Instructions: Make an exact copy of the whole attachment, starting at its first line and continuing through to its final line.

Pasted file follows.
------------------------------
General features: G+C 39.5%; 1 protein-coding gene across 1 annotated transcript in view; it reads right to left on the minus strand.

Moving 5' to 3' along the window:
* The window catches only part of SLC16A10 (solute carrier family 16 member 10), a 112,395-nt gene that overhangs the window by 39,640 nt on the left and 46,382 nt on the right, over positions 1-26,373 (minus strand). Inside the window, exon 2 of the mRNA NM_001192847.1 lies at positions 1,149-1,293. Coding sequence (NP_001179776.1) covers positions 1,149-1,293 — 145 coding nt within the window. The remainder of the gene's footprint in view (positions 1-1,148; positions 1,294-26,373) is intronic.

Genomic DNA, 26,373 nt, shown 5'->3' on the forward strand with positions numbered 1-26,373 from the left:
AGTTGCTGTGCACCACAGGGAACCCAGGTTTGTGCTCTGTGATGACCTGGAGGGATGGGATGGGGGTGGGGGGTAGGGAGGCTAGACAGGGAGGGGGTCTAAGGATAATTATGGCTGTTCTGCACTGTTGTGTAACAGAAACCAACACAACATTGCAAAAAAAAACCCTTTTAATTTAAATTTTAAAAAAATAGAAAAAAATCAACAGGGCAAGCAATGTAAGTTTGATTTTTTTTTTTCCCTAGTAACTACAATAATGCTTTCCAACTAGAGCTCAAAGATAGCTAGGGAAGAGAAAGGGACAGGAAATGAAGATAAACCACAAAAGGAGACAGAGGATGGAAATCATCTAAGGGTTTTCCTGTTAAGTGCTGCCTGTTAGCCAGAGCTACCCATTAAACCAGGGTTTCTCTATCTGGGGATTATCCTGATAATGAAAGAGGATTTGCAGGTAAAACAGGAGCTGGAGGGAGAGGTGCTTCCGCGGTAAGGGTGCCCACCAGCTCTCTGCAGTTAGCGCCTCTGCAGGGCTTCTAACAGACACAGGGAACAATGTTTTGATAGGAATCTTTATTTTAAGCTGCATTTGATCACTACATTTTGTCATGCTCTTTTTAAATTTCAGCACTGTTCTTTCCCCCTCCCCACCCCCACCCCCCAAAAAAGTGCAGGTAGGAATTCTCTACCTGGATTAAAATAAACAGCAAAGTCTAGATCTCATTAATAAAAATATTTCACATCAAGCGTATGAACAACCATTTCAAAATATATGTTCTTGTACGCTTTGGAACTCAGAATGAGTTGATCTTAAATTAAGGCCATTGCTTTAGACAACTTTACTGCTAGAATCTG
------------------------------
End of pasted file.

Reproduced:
General features: G+C 39.5%; 1 protein-coding gene across 1 annotated transcript in view; it reads right to left on the minus strand.

Moving 5' to 3' along the window:
* The window catches only part of SLC16A10 (solute carrier family 16 member 10), a 112,395-nt gene that overhangs the window by 39,640 nt on the left and 46,382 nt on the right, over positions 1-26,373 (minus strand). Inside the window, exon 2 of the mRNA NM_001192847.1 lies at positions 1,149-1,293. Coding sequence (NP_001179776.1) covers positions 1,149-1,293 — 145 coding nt within the window. The remainder of the gene's footprint in view (positions 1-1,148; positions 1,294-26,373) is intronic.

Genomic DNA, 26,373 nt, shown 5'->3' on the forward strand with positions numbered 1-26,373 from the left:
AGTTGCTGTGCACCACAGGGAACCCAGGTTTGTGCTCTGTGATGACCTGGAGGGATGGGATGGGGGTGGGGGGTAGGGAGGCTAGACAGGGAGGGGGTCTAAGGATAATTATGGCTGTTCTGCACTGTTGTGTAACAGAAACCAACACAACATTGCAAAAAAAAACCCTTTTAATTTAAATTTTAAAAAAATAGAAAAAAATCAACAGGGCAAGCAATGTAAGTTTGATTTTTTTTTTTCCCTAGTAACTACAATAATGCTTTCCAACTAGAGCTCAAAGATAGCTAGGGAAGAGAAAGGGACAGGAAATGAAGATAAACCACAAAAGGAGACAGAGGATGGAAATCATCTAAGGGTTTTCCTGTTAAGTGCTGCCTGTTAGCCAGAGCTACCCATTAAACCAGGGTTTCTCTATCTGGGGATTATCCTGATAATGAAAGAGGATTTGCAGGTAAAACAGGAGCTGGAGGGAGAGGTGCTTCCGCGGTAAGGGTGCCCACCAGCTCTCTGCAGTTAGCGCCTCTGCAGGGCTTCTAACAGACACAGGGAACAATGTTTTGATAGGAATCTTTATTTTAAGCTGCATTTGATCACTACATTTTGTCATGCTCTTTTTAAATTTCAGCACTGTTCTTTCCCCCTCCCCACCCCCACCCCCCAAAAAAGTGCAGGTAGGAATTCTCTACCTGGATTAAAATAAACAGCAAAGTCTAGATCTCATTAATAAAAATATTTCACATCAAGCGTATGAACAACCATTTCAAAATATATGTTCTTGTACGCTTTGGAACTCAGAATGAGTTGATCTTAAATTAAGGCCATTGCTTTAGACAACTTTACTGCTAGAATCTG